Outside of the United States, important sea turtle nesting sites occur along the coasts of Mexico, Central America, the Caribbean, the islands and mainland of Southeast Asia, and other tropical regions. The only species that does not nest in the Western Hemisphere is the flatback sea turtle, which is restricted to Papua New Guinea and northern Australia. All sea turtles have a roughly similar life cycle, nesting on sandy beaches and escaping as hatchlings to the ocean, where the adults will spend almost their entire lives and play significant roles in marine environments.

Because all sea turtle species have seen a dramatic decline in numbers, many parts of the oceans have already lost the ecosystem benefits these ancient animals bring–but they remain highly important in those regions where they still thrive. Green sea turtles are one of the few animal species to feed on seagrass, dense beds of which line the shores of many coastal areas. By trimming back and removing seagrass, these herbivores stimulate new growth and prevent dead plant material from accumulating, thereby increasing ecosystem productivity. In fact, some areas where green sea turtles have been extirpated have seen seagrass die-offs as a result.

Similarly, hawksbill sea turtles play a vital role in another important ecosystem: coral reefs. Hawksbills feed on sponges that compete with corals for space, allowing the reef to grow and thrive. Leatherbacks, meanwhile, are an important predator of jellyfish in the open oceans, helping to keep jelly populations under control. The decline of leatherbacks, along with other factors, has led to a jellyfish population boom that is imperiling fish on which these stinging invertebrates feed. From coastal waters to the high seas, the disappearance of sea turtles leads to out-of-balance ecosystems and declines in other plant and animal species.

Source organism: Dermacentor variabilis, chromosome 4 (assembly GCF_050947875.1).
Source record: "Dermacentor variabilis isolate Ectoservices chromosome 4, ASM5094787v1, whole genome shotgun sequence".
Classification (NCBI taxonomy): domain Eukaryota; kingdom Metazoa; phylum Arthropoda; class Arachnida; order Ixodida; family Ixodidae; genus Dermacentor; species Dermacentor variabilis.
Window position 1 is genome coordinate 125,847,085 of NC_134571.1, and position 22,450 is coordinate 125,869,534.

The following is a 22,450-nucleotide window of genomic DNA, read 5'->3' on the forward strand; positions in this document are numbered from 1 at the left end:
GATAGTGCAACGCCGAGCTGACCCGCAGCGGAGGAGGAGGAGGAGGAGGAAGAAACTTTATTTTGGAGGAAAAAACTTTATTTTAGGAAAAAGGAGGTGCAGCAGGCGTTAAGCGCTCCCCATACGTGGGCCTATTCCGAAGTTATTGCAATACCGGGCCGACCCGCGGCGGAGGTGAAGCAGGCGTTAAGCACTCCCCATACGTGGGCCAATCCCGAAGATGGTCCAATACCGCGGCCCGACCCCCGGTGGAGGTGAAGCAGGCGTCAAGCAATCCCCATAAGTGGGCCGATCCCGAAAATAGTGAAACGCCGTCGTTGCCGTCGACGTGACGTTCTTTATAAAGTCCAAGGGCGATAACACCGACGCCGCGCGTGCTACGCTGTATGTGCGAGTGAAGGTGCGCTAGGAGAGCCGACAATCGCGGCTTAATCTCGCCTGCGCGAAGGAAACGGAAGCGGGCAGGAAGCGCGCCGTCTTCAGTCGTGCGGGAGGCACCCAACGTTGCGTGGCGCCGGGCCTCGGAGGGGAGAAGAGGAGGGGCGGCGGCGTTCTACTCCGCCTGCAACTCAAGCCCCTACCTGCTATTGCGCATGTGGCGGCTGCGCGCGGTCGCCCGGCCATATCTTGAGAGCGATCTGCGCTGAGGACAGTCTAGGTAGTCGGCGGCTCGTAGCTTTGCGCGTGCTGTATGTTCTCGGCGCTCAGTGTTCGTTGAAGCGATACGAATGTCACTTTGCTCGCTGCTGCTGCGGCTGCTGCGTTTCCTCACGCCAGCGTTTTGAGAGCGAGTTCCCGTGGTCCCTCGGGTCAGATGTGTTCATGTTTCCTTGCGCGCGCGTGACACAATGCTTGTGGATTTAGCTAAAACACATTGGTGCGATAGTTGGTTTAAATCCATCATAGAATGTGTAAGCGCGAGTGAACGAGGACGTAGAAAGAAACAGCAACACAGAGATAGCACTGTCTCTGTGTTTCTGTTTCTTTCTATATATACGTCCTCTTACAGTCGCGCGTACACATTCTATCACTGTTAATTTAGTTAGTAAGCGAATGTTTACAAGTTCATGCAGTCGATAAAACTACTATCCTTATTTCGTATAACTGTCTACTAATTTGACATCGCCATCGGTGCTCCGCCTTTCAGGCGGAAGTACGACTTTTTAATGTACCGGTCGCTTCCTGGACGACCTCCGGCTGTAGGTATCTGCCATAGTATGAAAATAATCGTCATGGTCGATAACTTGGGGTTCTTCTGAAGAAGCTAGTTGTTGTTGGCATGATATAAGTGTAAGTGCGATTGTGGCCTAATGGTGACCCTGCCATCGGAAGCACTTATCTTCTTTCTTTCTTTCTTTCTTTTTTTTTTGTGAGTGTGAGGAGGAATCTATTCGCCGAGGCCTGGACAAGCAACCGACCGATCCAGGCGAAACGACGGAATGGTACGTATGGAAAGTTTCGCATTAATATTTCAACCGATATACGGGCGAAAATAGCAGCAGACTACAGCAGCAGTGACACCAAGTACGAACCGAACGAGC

So, what are the main threats to sea turtles around the world? These large animals are at their most vulnerable as babies, and disturbance of their nesting habitat as well as harvesting of their eggs for human consumption poses an existential danger. In addition, lights from nearby urban areas or development projects can confuse baby sea turtles as they try to make their way to the ocean, leading them off course and away from the water. Protecting the habitat in and around beaches where turtles still nest is one of the most important things we can do to ensure their survival.

Once sea turtles make it to the ocean, they are still not safe from human threats, however. Many thousands of adult turtles die each year after being caught in gill nets, shrimp trawls, and other fishing gear. Although sea turtles are not the intended targets of the nets, they become tangled underwater and die slow, horrible deaths from drowning. The increased use of turtle excluder devices (TEDs) on shrimp trawls in countries like the U.S. and Mexico has helped reduce the casualties, contributing to a small population increase in the highly endangered Kemp’s ridley turtle in recent years.

Other dangers to sea turtles include plastic pollution–which poses an especial danger to leatherbacks, who eat plastic bags after mistaking them for jellyfish. Climate change also threatens to disrupt ocean currents in ways that will affect turtles and the animals and plants on which they feed. All of these problems must be addressed if sea turtles are to be saved from extinction. You can help by minimizing your use of single-use plastics, being a responsible beach tourist, and letting your elected representatives know you want to see action on climate change and the global plastics crisis. Only with enough people taking positive action can we ensure that sea turtles continue to swim in the seas, perhaps for another 100 million years or more into the future.

Photo credit: Wexor Tmg

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Nick Engelfried Writes About Animals, the Environment, and Conservation for the ForceChange network